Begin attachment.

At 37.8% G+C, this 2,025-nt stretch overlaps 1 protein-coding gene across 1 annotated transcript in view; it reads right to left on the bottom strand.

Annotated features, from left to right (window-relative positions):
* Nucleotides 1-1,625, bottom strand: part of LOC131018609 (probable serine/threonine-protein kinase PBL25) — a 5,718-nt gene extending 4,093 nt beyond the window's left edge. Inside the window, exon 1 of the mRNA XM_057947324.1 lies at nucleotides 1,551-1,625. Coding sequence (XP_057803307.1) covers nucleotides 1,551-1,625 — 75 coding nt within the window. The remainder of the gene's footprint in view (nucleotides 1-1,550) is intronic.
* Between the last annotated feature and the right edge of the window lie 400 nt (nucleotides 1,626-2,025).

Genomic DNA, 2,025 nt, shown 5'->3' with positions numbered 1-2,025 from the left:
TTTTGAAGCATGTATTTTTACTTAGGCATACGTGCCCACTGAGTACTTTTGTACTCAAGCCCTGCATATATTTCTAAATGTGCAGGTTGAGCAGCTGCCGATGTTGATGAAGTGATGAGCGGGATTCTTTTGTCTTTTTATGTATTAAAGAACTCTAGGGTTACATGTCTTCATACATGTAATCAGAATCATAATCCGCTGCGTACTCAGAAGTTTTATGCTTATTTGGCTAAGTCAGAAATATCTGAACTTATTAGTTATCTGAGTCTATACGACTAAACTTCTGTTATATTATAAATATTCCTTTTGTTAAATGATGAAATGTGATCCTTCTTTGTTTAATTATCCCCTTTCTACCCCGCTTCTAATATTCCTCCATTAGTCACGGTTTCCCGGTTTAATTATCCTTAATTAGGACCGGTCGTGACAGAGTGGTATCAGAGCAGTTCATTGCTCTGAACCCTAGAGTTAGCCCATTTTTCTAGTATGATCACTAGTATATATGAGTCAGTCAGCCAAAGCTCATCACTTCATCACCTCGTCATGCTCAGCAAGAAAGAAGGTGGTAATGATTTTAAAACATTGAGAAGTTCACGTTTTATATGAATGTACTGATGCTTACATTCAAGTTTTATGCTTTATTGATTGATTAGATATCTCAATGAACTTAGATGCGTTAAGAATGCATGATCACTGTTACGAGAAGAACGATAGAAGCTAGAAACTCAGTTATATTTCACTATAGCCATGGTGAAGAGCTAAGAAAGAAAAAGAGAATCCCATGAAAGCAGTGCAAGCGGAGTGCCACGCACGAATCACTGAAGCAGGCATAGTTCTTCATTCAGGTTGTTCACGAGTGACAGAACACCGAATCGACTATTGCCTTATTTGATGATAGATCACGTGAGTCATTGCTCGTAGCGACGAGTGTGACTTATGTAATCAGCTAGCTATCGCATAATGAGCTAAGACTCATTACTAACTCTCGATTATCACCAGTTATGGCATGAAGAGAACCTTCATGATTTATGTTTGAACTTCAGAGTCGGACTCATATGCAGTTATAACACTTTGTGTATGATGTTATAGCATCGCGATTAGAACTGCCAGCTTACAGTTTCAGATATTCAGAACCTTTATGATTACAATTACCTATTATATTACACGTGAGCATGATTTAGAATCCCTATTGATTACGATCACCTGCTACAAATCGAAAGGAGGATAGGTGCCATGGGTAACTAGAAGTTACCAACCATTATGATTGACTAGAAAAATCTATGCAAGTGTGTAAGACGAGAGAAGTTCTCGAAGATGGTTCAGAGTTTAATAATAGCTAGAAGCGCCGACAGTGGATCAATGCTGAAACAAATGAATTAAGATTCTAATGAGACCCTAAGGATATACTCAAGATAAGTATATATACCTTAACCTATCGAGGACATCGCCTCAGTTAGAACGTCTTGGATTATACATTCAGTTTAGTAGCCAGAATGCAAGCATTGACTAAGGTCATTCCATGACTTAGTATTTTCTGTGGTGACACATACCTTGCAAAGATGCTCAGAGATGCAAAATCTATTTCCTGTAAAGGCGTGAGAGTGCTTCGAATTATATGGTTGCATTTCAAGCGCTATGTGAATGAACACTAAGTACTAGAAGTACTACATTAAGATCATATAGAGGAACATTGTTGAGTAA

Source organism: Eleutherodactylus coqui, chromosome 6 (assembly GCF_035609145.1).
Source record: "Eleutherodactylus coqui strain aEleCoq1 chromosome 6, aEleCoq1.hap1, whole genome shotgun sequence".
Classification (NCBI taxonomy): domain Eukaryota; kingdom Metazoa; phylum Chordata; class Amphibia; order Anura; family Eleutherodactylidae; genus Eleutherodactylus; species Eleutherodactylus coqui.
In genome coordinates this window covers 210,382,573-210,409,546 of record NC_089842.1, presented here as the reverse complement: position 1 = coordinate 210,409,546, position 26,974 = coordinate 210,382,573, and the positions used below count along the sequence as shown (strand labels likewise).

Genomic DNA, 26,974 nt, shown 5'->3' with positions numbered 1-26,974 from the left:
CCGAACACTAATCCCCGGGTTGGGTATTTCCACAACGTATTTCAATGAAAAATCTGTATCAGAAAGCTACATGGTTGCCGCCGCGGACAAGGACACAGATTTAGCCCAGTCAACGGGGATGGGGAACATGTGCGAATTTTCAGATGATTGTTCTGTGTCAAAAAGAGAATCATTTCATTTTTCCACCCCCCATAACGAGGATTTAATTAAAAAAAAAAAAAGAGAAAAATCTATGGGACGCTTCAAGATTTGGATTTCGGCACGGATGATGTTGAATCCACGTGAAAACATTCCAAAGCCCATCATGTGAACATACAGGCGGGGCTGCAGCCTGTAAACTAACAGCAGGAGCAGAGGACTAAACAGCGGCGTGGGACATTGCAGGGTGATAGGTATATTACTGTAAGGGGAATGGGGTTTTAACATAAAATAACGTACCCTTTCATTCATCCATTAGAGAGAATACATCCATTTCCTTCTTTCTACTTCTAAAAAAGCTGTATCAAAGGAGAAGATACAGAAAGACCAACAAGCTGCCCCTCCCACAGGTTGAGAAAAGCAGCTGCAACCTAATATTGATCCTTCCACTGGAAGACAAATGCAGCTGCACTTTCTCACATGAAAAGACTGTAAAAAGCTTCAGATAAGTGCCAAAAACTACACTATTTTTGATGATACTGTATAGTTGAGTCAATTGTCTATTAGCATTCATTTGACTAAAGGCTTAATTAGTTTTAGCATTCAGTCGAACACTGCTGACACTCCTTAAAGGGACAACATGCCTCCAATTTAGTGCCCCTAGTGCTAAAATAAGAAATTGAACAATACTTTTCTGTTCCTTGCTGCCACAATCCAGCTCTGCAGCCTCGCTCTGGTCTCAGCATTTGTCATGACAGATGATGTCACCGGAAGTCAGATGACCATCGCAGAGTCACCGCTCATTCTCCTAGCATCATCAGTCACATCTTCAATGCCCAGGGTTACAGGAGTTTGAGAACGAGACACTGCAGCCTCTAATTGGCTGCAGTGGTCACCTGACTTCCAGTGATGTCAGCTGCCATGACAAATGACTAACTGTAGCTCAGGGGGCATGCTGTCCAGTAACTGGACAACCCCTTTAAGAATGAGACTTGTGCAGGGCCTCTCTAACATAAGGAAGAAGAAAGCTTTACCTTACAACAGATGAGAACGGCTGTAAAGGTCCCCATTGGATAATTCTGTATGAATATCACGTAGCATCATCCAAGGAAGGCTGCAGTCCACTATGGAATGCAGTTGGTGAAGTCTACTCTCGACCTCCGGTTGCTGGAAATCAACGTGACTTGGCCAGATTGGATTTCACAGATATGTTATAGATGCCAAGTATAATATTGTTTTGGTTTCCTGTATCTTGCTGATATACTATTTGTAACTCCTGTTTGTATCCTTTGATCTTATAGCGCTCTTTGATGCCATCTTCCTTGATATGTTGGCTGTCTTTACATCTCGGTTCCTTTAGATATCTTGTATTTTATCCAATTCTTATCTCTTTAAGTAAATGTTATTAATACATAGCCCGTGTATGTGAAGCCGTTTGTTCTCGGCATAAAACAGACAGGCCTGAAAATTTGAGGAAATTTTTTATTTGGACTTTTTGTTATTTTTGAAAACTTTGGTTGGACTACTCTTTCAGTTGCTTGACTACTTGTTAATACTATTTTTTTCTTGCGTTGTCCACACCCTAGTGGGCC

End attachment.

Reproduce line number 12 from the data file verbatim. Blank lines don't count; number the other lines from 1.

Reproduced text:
CCGAACACTAATCCCCGGGTTGGGTATTTCCACAACGTATTTCAATGAAAAATCTGTATCAGAAAGCTACATGGTTGCCGCCGCGGACAAGGACACAGATTTAGCCCAGTCAACGGGGATGGGGAACATGTGCGAATTTTCAGATGATTGTTCTGTGTCAAAAAGAGAATCATTTCATTTTTCCACCCCCCATAACGAGGATTTAATTAAAAAAAAAAAAAGAGAAAAATCTATGGGACGCTTCAAGATTTGGATTTCGGCACGGATGATGTTGAATCCACGTGAAAACATTCCAAAGCCCATCATGTGAACATACAGGCGGGGCTGCAGCCTGTAAACTAACAGCAGGAGCAGAGGACTAAACAGCGGCGTGGGACATTGCAGGGTGATAGGTATATTACTGTAAGGGGAATGGGGTTTTAACATAAAATAACGTACCCTTTCATTCATCCATTAGAGAGAATACATCCATTTCCTTCTTTCTACTTCTAAAAAAGCTGTATCAAAGGAGAAGATACAGAAAGACCAACAAGCTGCCCCTCCCACAGGTTGAGAAAAGCAGCTGCAACCTAATATTGATCCTTCCACTGGAAGACAAATGCAGCTGCACTTTCTCACATGAAAAGACTGTAAAAAGCTTCAGATAAGTGCCAAAAACTACACTATTTTTGATGATACTGTATAGTTGAGTCAATTGTCTATTAGCATTCATTTGACTAAAGGCTTAATTAGTTTTAGCATTCAGTCGAACACTGCTGACACTCCTTAAAGGGACAACATGCCTCCAATTTAGTGCCCCTAGTGCTAAAATAAGAAATTGAACAATACTTTTCTGTTCCTTGCTGCCACAATCCAGCTCTGCAGCCTCGCTCTGGTCTCAGCATTTGTCATGACAGATGATGTCACCGGAAGTCAGATGACCATCGCAGAGTCACCGCTCATTCTCCTAGCATCATCAGTCACATCTTCAATGCCCAGGGTTACAGGAGTTTGAGAACGAGACACTGCAGCCTCTAATTGGCTGCAGTGGTCACCTGACTTCCAGTGATGTCAGCTGCCATGACAAATGACTAACTGTAGCTCAGGGGGCATGCTGTCCAGTAACTGGACAACCCCTTTAAGAATGAGACTTGTGCAGGGCCTCTCTAACATAAGGAAGAAGAAAGCTTTACCTTACAACAGATGAGAACGGCTGTAAAGGTCCCCATTGGATAATTCTGTATGAATATCACGTAGCATCATCCAAGGAAGGCTGCAGTCCACTATGGAATGCAGTTGGTGAAGTCTACTCTCGACCTCCGGTTGCTGGAAATCAACGTGACTTGGCCAGATTGGATTTCACAGATATGTTATAGATGCCAAGTATAATATTGTTTTGGTTTCCTGTATCTTGCTGATATACTATTTGTAACTCCTGTTTGTATCCTTTGATCTTATAGCGCTCTTTGATGCCATCTTCCTTGATATGTTGGCTGTCTTTACATCTCGGTTCCTTTAGATATCTTGTATTTTATCCAATTCTTATCTCTTTAAGTAAATGTTATTAATACATAGCCCGTGTATGTGAAGCCGTTTGTTCTCGGCATAAAACAGACAGGCCTGAAAATTTGAGGAAATTTTTTATTTGGACTTTTTGTTATTTTTGAAAACTTTGGTTGGACTACTCTTTCAGTTGCTTGACTACTTGTTAATACTATTTTTTTCTTGCGTTGTCCACACCCTAGTGGGCC